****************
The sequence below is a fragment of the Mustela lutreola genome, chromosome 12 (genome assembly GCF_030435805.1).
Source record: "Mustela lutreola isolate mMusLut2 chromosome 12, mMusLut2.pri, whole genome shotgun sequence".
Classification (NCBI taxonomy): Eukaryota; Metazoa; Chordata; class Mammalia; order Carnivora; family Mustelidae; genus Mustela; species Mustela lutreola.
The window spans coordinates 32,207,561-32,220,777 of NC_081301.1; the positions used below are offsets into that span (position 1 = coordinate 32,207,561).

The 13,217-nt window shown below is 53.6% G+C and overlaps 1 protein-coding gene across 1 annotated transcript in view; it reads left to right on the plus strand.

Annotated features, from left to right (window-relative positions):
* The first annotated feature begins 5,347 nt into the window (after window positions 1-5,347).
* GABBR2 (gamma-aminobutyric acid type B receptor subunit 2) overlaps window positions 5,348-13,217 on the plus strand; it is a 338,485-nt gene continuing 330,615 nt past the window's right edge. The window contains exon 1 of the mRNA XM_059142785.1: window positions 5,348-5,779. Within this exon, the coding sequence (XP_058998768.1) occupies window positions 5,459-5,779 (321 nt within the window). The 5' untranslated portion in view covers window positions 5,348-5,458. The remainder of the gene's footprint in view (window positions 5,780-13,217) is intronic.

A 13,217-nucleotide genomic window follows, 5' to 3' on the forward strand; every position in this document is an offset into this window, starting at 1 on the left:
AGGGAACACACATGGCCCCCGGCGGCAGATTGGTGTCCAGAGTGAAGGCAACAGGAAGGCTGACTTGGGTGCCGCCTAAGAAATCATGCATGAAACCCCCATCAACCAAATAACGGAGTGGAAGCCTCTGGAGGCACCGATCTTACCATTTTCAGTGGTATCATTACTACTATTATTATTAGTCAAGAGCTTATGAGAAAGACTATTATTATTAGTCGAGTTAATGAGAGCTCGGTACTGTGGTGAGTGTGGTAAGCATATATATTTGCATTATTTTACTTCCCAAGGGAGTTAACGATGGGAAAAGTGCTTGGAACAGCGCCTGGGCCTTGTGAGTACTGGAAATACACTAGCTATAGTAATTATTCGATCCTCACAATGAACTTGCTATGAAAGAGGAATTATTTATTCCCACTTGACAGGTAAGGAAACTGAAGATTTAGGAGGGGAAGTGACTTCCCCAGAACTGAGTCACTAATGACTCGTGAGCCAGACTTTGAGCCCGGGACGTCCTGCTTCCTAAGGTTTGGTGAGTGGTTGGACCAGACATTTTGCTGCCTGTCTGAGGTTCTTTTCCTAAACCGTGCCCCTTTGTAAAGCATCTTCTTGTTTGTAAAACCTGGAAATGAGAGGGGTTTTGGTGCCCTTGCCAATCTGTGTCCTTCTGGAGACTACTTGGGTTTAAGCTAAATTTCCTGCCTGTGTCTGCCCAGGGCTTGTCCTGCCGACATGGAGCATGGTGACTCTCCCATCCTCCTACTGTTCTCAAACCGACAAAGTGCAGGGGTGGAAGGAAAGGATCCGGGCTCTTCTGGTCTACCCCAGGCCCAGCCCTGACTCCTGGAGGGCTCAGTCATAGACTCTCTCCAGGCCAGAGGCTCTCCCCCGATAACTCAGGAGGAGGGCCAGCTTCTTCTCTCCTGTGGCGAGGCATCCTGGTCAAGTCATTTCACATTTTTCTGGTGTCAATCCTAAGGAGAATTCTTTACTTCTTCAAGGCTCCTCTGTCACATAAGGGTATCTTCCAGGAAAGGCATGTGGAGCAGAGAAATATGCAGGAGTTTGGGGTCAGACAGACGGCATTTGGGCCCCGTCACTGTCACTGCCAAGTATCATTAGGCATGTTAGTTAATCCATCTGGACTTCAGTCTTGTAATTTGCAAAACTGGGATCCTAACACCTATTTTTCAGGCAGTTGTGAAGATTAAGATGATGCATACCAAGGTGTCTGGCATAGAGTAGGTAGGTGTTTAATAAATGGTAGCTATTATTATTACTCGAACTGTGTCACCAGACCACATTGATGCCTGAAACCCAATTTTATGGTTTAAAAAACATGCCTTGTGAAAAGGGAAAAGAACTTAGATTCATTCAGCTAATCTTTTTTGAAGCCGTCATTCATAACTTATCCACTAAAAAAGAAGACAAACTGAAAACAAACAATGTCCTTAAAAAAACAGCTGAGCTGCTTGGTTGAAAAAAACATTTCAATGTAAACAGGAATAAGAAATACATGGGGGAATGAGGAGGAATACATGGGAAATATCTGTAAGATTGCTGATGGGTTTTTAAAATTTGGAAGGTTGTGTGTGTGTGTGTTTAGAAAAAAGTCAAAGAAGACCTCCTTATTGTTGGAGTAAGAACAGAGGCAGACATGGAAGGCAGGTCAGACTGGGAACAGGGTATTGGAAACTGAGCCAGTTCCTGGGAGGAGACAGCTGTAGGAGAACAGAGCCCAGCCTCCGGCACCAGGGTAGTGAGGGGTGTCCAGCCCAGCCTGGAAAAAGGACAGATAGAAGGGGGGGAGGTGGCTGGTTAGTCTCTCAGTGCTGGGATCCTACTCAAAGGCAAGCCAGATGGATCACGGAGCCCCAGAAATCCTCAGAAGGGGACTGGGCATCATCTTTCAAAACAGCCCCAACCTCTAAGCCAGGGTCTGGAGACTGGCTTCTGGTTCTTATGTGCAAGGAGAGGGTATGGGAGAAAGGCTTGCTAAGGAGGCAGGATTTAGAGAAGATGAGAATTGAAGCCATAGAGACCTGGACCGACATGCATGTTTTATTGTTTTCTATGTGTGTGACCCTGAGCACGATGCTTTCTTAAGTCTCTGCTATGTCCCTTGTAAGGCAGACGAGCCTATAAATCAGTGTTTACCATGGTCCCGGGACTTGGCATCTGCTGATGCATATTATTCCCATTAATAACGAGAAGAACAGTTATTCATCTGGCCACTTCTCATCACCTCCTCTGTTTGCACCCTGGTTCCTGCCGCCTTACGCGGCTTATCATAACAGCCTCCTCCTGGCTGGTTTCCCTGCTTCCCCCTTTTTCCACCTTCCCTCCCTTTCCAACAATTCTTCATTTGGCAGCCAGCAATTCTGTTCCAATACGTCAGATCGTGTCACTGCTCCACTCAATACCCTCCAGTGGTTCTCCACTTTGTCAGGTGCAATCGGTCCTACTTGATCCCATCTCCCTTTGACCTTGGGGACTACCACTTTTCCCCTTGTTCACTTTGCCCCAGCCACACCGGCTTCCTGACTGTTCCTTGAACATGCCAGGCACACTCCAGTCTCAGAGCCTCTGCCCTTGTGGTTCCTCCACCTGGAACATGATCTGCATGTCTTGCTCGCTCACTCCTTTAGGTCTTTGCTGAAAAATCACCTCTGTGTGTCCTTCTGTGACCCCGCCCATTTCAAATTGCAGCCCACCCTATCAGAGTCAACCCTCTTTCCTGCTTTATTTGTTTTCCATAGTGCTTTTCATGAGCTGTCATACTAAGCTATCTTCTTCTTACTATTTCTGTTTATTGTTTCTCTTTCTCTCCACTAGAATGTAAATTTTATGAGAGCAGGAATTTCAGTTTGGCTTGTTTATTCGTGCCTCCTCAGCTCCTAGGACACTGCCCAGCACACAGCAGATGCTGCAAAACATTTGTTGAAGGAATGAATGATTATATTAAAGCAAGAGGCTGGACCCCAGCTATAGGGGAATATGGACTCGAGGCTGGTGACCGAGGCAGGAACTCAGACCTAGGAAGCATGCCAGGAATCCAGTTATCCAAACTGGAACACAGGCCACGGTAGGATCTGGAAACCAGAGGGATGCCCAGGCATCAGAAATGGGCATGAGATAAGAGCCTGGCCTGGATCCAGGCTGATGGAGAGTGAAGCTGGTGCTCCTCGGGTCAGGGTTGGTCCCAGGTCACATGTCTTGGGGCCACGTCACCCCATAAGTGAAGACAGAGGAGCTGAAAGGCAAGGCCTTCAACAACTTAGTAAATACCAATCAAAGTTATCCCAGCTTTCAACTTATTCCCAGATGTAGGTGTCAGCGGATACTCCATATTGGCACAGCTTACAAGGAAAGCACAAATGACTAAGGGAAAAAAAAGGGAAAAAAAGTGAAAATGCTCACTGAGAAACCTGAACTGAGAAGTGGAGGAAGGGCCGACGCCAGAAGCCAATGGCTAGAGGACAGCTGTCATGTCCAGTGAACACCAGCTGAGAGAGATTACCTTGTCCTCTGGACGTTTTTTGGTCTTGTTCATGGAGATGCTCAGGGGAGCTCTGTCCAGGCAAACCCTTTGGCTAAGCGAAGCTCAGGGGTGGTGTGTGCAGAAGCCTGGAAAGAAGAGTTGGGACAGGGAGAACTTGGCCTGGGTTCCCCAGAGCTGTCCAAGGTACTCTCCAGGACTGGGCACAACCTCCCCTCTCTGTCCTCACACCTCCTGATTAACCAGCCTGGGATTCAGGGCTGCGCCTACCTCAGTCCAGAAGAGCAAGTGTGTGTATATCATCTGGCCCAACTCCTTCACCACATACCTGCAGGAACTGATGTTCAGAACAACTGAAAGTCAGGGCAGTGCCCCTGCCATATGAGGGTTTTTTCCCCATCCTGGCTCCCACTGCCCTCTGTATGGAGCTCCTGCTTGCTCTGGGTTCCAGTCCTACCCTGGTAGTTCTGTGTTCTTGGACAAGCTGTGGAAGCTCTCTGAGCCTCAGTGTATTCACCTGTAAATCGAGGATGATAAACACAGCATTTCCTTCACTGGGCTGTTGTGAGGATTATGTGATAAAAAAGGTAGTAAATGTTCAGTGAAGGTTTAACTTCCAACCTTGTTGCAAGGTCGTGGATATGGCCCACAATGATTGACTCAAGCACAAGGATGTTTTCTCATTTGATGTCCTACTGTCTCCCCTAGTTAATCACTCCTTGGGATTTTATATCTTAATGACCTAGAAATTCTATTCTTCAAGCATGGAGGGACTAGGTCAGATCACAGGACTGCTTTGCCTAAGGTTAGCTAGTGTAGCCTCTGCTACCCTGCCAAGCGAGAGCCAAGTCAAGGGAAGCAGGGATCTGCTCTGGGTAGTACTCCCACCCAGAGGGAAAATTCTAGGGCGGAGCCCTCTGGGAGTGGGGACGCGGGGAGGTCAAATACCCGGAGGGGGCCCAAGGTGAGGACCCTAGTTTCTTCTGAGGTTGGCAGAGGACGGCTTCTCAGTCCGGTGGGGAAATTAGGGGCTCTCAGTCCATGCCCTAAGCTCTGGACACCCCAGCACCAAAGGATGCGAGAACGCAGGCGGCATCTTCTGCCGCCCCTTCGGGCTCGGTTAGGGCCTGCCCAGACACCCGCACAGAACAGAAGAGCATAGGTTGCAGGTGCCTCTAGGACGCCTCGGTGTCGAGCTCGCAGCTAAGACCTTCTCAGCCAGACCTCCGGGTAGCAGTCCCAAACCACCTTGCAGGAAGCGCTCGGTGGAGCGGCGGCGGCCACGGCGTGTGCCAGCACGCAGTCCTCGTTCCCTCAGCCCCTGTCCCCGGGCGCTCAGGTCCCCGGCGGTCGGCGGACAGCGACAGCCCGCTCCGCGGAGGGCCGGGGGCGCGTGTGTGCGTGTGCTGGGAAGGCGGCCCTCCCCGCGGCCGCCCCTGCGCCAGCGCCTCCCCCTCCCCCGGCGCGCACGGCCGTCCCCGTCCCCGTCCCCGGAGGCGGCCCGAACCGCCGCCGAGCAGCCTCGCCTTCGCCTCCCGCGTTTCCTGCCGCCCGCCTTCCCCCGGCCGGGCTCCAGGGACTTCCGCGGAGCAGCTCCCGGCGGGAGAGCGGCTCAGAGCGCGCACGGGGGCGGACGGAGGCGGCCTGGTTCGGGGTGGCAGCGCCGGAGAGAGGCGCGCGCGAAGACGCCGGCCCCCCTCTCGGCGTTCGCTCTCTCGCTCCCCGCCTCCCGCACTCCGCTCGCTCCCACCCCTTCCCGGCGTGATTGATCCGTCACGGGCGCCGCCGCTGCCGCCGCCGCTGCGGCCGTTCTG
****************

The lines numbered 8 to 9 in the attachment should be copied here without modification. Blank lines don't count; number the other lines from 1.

* GABBR2 (gamma-aminobutyric acid type B receptor subunit 2) overlaps window positions 5,348-13,217 on the plus strand; it is a 338,485-nt gene continuing 330,615 nt past the window's right edge. The window contains exon 1 of the mRNA XM_059142785.1: window positions 5,348-5,779. Within this exon, the coding sequence (XP_058998768.1) occupies window positions 5,459-5,779 (321 nt within the window). The 5' untranslated portion in view covers window positions 5,348-5,458. The remainder of the gene's footprint in view (window positions 5,780-13,217) is intronic.

A 13,217-nucleotide genomic window follows, 5' to 3' on the forward strand; every position in this document is an offset into this window, starting at 1 on the left: